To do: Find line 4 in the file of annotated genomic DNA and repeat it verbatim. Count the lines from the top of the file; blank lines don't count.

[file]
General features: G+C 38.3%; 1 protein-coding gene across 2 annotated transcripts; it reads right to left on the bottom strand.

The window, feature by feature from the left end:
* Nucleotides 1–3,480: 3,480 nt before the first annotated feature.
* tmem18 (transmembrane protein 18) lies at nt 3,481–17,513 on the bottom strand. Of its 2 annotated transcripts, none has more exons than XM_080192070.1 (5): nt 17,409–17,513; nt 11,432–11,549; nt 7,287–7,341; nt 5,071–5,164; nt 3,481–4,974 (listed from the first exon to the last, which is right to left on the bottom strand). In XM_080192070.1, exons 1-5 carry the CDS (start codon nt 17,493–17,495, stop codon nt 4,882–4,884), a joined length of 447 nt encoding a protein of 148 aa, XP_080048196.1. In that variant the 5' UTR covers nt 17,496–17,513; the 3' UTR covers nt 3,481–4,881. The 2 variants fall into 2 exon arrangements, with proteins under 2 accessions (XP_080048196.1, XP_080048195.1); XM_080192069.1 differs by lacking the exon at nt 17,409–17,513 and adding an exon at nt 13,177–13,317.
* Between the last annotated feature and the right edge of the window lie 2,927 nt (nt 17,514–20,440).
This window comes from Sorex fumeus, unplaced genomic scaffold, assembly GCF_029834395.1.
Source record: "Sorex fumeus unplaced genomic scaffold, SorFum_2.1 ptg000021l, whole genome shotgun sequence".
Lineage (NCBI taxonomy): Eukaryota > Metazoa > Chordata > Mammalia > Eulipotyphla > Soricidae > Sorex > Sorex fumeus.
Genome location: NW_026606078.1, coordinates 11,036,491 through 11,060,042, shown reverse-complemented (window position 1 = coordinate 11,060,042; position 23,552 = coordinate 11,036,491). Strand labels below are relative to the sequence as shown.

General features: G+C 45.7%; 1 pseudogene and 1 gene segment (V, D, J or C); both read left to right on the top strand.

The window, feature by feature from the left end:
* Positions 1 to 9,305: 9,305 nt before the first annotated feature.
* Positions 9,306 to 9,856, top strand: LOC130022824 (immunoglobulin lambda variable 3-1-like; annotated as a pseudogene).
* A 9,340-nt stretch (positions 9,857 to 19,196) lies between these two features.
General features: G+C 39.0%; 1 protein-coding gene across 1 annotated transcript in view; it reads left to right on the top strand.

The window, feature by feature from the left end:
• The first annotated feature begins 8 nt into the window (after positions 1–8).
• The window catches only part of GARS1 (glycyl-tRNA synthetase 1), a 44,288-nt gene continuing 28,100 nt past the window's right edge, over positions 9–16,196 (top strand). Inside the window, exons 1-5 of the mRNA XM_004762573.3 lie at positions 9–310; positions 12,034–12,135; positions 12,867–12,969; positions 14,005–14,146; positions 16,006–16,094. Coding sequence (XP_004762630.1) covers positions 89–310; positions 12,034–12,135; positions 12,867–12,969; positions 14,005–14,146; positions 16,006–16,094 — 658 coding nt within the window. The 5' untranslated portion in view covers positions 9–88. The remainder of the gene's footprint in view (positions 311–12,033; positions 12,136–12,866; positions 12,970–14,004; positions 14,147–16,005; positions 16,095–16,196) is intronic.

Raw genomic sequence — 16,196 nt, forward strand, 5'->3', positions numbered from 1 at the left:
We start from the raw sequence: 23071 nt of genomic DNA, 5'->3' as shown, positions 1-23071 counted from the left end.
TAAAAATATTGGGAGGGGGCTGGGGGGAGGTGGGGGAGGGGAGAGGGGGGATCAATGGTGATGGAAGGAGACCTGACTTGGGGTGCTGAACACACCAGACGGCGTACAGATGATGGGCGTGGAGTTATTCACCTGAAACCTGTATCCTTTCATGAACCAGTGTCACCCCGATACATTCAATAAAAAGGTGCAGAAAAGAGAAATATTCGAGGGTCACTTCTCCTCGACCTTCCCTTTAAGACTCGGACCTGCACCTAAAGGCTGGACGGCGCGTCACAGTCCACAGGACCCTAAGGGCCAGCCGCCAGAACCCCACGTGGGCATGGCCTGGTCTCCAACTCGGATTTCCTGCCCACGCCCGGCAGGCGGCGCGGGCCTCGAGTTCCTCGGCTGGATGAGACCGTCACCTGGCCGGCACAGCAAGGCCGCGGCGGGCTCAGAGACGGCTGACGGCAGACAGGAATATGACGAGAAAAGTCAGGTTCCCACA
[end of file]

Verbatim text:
* tmem18 (transmembrane protein 18) lies at nt 3,481–17,513 on the bottom strand. Of its 2 annotated transcripts, none has more exons than XM_080192070.1 (5): nt 17,409–17,513; nt 11,432–11,549; nt 7,287–7,341; nt 5,071–5,164; nt 3,481–4,974 (listed from the first exon to the last, which is right to left on the bottom strand). In XM_080192070.1, exons 1-5 carry the CDS (start codon nt 17,493–17,495, stop codon nt 4,882–4,884), a joined length of 447 nt encoding a protein of 148 aa, XP_080048196.1. In that variant the 5' UTR covers nt 17,496–17,513; the 3' UTR covers nt 3,481–4,881. The 2 variants fall into 2 exon arrangements, with proteins under 2 accessions (XP_080048196.1, XP_080048195.1); XM_080192069.1 differs by lacking the exon at nt 17,409–17,513 and adding an exon at nt 13,177–13,317.